6. It is objected, that our doctrine tends to licentiousness and carnal security; that its advocates, being persuaded of their safety, may relax in duty, indulge security, and even practise iniquity. Our reply is—they who consistently hold the doctrine, are unconscious of any such deleterious influence. Those who disbelieve it, are not, of course, capable of judging, or knowing, that it has such influence; and those who abuse it, are accountable for the mischief, and not the doctrine. The gospel itself is abused; the divine sovereignty is abused; and particularly the divine forbearance, every day, 'Because sentence against an evil work is not executed speedily, therefore the heart of the sons of men is fully set in them to do evil. The objection, if it prove any thing, proves too much, and is therefore good for nothing. Moreover, the strength of this argument was tried long ago, by the devil, on our Savior himself_ If thou be the Son of God, cast thyself down; you cannot be hurt; his angels will certainly preserve you; 'in their hands they shall bear thee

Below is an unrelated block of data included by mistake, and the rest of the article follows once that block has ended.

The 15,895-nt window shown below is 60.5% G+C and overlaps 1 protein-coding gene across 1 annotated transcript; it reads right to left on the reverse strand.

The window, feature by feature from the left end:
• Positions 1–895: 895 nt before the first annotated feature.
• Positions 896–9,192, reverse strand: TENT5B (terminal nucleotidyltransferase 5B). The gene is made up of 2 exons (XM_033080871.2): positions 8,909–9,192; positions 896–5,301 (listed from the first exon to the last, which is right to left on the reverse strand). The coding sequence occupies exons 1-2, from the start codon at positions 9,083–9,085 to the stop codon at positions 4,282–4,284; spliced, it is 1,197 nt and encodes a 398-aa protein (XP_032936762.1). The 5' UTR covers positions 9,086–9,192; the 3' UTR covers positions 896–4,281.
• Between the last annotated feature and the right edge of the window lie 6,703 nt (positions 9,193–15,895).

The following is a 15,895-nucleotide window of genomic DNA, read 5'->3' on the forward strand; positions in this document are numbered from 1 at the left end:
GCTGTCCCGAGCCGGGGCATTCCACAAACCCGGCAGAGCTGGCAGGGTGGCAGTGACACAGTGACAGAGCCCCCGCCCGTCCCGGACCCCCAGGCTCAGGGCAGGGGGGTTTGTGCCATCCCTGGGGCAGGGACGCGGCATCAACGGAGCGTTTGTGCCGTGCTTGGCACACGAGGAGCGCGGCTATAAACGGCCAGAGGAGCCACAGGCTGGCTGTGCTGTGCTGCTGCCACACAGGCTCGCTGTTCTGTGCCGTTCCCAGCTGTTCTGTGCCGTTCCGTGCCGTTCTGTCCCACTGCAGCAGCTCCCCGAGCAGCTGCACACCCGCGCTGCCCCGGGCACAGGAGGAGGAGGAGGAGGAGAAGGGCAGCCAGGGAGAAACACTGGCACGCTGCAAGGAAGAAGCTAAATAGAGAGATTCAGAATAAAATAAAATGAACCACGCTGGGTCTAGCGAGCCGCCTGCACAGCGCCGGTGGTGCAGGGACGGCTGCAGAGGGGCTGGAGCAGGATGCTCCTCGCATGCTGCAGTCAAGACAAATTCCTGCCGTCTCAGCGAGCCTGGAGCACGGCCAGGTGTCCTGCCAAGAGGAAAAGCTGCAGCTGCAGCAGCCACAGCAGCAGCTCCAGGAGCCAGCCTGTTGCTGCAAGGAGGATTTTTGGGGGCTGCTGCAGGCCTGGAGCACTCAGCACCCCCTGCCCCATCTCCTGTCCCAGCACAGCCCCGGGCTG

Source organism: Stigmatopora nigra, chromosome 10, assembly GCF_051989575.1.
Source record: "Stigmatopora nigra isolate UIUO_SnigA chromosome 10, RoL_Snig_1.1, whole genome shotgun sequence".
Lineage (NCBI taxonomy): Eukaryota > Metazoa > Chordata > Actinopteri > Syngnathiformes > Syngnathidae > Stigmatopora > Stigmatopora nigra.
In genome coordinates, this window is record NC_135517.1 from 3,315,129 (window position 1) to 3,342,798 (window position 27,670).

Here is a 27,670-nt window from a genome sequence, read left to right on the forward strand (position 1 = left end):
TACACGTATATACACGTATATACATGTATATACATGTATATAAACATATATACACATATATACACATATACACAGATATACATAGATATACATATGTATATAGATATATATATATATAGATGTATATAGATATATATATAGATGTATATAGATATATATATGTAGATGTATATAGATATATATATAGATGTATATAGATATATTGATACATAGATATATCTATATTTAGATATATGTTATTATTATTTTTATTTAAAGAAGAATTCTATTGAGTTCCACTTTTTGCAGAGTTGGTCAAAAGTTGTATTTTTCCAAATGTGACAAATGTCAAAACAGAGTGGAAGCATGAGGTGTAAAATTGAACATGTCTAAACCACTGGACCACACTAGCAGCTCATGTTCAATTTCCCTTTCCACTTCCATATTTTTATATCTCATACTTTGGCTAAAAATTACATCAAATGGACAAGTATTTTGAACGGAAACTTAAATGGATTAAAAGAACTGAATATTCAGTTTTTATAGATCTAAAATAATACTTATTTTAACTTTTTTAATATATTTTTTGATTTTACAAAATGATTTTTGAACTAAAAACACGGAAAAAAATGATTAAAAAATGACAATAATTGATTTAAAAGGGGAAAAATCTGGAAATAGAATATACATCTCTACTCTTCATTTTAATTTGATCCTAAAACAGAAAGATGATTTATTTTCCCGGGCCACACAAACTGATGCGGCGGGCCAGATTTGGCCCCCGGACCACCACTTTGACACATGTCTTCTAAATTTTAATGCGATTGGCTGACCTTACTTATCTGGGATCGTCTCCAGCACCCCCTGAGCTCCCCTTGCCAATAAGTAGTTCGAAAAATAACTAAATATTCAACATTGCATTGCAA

time thou dash thy foot against a stone.' But as this device had no force on Christ, so neither does it at all affect his true followers.